Hanoverians

The Duke of York Scandal, 1809

In the first quarter of 1809, public attention was distracted from the recent British military humiliation in Spain by the scandal of the alleged involvement of the duke of York, the king’s second son and commander-in-chief of the army, in the sale of commissions by his former mistress, Mrs. Mary Anne Clarke. After an open Commons inquiry, its instigator Gwyllym Wardle, radical Member for Okehampton, moved for the duke’s dismissal. His motion was crushed, but the Portland ministry’s resolutions affirming the duke’s innocence were opposed by such a substantial minority that he resigned.  The affair prompted popular calls for reform and sparked a series of parliamentary attacks on corruption in high places.  Wardle soon fell from grace, and the duke was reinstated in 1811. 

Frederick, duke of York (1766-1827), George III’s favourite son, led the English  army in Flanders, 1793-5, with little success. As commander-in-chief from 1798 he did much to weed out corruption and jobbery in the army’s administration. However, like four of his five brothers, he was an adulterer, and he became entangled with the attractive adventuress Mrs. Clarke, whose lavish lifestyle he subsidised from his civil list income.  He separated from her in 1805, buying her silence with an annual pension, but he cancelled this in 1808 and Mrs. Clarke sought payback. That summer the press was full of rumours that she had used her influence over the duke to secure commissions for money. The story was given substance when one Major Denis Hogan published an Appeal to the Public, in which he alleged that he had been passed over for promotion because he had refused to meet Mrs. Clarke’s demands.  In  the context of the British retreat from Spain and the controversial convention of Cintra which stopped the allied offensive in the Peninsula, corruption in the army was an inviting target for radicals. In addition, there was an element of prurient disgust with the sexual licence of a senior member of the royal family.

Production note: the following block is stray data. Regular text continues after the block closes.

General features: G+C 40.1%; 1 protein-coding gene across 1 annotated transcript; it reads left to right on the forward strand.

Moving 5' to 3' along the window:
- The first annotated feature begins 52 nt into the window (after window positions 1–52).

On 20 Jan. 1809 Wardle gave notice of a motion on the conduct of the duke  regarding appointments and promotions.  A week later he brought it on, introducing Mrs. Clarke’s name, reviewing specific cases in which she admitted having trafficked in military appointments in return for money, and arguing that the duke had been complicit in these transactions. His motion was seconded by Sir Francis Burdett, and to his surprise the Portland ministry, led in the Commons by Spencer Perceval, opted for a public investigation at the bar of the House. Initially, few of the leading opposition Whigs were willing to back Wardle, partly because York was the prince of Wales’s favourite brother and, with the king’s health uncertain, the reversionary interest remained a seductive prospect. Only the Burdettites and the Whig `Mountain’, notably Samuel Whitbread, Lord Folkestone (who soon found his way into Mrs. Clarke’s bed), and Thomas Creevey joined in with a will at first. 

The inquiry occupied 12 parliamentary days, and became a piece of public theatre, with the pert and saucy Mrs. Clarke, who cheerfully admitted all the charges and implicated the duke, the star attraction. Although Wardle was never able to prove that the